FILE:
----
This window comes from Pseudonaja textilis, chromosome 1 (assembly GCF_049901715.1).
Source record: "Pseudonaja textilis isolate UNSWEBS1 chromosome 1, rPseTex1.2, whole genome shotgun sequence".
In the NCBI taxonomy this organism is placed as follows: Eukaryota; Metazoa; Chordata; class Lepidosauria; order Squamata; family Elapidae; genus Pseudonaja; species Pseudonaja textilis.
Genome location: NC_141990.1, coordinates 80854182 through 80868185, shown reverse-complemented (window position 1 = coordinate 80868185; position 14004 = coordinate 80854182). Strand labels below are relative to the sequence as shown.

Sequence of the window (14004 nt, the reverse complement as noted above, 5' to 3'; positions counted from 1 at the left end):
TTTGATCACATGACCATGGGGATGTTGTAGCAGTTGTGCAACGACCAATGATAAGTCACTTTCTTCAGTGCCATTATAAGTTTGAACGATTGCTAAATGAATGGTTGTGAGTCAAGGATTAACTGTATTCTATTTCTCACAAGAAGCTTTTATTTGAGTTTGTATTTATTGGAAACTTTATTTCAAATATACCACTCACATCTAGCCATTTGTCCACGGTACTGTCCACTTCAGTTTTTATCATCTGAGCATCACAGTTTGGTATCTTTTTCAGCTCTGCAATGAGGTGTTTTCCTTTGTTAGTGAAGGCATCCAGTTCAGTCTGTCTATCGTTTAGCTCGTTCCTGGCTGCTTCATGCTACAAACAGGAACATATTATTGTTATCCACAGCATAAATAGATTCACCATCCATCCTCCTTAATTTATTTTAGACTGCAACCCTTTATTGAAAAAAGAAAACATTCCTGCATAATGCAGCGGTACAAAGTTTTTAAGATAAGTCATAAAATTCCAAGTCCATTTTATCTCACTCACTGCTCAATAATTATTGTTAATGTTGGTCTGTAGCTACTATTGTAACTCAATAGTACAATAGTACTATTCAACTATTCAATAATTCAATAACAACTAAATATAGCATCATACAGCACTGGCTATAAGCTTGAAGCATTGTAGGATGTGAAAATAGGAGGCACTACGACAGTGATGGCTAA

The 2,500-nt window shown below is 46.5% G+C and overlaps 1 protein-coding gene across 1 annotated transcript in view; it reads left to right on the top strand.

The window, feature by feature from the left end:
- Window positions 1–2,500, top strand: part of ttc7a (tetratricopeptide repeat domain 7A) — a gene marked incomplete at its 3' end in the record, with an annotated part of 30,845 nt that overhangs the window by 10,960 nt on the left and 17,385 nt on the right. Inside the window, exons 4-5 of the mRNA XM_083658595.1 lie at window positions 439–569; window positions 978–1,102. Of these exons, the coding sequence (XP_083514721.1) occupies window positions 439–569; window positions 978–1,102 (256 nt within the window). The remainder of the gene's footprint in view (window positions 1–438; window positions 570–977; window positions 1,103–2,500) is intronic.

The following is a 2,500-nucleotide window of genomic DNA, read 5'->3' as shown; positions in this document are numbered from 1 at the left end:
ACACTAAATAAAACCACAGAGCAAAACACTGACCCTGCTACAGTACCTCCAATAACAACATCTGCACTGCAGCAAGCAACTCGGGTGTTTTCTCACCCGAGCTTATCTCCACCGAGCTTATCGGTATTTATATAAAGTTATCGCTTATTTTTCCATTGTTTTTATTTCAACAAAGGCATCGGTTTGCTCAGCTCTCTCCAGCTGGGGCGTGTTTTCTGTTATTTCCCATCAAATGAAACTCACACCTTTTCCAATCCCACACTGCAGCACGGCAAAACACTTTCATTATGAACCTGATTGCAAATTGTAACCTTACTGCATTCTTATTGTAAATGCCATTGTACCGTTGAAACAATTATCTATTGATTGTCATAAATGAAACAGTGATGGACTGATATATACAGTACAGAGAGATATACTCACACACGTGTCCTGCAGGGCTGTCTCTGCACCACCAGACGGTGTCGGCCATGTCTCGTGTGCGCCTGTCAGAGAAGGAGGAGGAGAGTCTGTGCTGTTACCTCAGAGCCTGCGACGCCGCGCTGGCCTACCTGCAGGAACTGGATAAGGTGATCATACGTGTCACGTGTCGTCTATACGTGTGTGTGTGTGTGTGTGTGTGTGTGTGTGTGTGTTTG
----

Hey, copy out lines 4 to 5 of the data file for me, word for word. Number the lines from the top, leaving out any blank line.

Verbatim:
Genome location: NC_141990.1, coordinates 80854182 through 80868185, shown reverse-complemented (window position 1 = coordinate 80868185; position 14004 = coordinate 80854182). Strand labels below are relative to the sequence as shown.

Sequence of the window (14004 nt, the reverse complement as noted above, 5' to 3'; positions counted from 1 at the left end):